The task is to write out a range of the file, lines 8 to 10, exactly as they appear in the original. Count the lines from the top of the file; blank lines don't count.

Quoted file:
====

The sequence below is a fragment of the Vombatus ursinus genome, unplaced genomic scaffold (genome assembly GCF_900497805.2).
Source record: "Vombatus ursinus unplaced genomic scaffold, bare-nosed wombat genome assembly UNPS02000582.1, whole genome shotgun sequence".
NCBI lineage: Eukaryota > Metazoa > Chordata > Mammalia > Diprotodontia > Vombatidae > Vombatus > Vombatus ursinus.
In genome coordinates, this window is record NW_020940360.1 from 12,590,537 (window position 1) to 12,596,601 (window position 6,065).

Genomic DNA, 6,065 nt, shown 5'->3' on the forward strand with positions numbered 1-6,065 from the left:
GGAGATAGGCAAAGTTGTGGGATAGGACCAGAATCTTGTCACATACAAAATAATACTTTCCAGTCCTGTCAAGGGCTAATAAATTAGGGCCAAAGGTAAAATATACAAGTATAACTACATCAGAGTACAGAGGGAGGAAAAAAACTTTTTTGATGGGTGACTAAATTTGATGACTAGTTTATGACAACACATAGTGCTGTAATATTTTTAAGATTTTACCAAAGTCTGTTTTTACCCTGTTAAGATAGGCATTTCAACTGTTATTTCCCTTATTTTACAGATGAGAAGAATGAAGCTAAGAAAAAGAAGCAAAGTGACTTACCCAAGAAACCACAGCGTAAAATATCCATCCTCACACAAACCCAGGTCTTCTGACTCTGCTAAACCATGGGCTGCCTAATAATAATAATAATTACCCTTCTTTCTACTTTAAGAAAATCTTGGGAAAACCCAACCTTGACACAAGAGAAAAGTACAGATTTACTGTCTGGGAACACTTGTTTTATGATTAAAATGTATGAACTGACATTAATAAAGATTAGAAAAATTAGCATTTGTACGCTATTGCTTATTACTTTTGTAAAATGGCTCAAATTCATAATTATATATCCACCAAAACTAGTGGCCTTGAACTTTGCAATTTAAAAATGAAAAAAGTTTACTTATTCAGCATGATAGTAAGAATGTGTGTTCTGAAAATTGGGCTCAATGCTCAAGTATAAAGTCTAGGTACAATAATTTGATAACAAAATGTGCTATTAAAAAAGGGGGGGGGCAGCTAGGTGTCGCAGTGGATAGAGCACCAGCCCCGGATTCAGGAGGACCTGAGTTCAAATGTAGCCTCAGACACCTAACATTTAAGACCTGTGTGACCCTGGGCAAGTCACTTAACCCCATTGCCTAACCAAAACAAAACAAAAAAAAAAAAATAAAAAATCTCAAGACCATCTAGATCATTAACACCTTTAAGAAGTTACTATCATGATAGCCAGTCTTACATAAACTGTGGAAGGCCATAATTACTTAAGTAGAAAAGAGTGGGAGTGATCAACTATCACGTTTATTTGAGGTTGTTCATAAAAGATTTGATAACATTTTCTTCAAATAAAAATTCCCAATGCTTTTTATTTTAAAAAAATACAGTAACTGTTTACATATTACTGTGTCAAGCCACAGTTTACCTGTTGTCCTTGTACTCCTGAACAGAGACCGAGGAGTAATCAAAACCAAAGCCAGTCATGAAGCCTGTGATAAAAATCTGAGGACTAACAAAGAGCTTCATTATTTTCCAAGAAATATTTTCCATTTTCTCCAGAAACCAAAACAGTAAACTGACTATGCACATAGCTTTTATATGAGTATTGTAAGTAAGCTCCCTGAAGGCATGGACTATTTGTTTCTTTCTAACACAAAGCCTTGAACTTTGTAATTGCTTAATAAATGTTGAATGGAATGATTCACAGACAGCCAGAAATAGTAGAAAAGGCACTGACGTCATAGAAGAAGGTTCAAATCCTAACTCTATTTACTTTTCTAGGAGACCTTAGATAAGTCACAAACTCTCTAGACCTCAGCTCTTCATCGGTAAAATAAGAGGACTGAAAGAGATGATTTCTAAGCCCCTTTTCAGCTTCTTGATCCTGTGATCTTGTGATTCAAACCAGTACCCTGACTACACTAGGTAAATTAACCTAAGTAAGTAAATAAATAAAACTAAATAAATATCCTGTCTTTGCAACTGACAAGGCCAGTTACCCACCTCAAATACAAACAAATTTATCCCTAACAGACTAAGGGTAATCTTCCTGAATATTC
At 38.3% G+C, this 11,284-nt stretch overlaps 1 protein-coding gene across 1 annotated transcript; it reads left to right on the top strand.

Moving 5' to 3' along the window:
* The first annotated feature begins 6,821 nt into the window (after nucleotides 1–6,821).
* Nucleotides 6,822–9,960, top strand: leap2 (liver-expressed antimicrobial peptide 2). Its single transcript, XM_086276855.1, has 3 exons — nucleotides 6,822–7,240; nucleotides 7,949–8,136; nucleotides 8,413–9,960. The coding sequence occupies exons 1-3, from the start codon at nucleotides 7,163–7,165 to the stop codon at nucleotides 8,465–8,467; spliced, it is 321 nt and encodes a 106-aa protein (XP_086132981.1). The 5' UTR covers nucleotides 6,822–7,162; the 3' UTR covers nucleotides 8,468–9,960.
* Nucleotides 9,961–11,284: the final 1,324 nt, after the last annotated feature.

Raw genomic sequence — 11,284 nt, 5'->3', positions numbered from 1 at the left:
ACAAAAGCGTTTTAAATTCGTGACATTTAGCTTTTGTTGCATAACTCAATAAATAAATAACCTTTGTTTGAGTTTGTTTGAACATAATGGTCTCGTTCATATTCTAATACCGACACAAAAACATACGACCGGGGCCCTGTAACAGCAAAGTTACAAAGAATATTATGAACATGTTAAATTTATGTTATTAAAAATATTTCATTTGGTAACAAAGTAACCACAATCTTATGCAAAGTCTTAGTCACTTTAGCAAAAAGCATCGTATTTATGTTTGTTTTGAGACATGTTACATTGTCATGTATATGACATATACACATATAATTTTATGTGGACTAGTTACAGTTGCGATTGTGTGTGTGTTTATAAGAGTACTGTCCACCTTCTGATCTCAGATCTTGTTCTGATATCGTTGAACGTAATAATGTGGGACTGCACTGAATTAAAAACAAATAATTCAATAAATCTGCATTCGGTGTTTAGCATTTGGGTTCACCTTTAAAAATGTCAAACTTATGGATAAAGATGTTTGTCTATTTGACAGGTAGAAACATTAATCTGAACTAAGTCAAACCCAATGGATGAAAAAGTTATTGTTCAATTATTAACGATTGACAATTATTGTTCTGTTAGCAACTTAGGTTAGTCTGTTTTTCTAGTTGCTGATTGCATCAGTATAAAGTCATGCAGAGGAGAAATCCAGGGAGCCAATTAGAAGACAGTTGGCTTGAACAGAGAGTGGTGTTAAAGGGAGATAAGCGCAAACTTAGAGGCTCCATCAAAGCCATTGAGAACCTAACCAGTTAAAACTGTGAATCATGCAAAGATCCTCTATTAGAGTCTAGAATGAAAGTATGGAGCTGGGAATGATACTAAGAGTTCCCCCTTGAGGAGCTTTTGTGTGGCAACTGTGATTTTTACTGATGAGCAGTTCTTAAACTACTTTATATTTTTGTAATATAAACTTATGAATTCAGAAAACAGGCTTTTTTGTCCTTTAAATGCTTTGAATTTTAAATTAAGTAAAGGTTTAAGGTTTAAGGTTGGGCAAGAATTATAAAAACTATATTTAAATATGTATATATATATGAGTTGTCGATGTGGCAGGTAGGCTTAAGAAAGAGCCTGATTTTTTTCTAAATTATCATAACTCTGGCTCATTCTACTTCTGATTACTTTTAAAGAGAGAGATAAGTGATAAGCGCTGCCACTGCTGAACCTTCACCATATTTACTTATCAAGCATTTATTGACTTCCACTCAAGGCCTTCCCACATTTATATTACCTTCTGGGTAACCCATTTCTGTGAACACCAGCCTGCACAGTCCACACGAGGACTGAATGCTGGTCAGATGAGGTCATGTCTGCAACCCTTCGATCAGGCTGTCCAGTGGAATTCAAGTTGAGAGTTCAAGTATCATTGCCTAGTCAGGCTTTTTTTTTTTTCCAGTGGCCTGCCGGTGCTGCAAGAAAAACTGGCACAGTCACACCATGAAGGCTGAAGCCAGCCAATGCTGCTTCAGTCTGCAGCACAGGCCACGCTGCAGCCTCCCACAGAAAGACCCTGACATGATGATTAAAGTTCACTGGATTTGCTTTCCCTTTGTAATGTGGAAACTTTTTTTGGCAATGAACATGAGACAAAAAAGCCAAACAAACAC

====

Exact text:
Moving 5' to 3' along the window:
* The first annotated feature begins 6,821 nt into the window (after nucleotides 1–6,821).
* Nucleotides 6,822–9,960, top strand: leap2 (liver-expressed antimicrobial peptide 2). Its single transcript, XM_086276855.1, has 3 exons — nucleotides 6,822–7,240; nucleotides 7,949–8,136; nucleotides 8,413–9,960. The coding sequence occupies exons 1-3, from the start codon at nucleotides 7,163–7,165 to the stop codon at nucleotides 8,465–8,467; spliced, it is 321 nt and encodes a 106-aa protein (XP_086132981.1). The 5' UTR covers nucleotides 6,822–7,162; the 3' UTR covers nucleotides 8,468–9,960.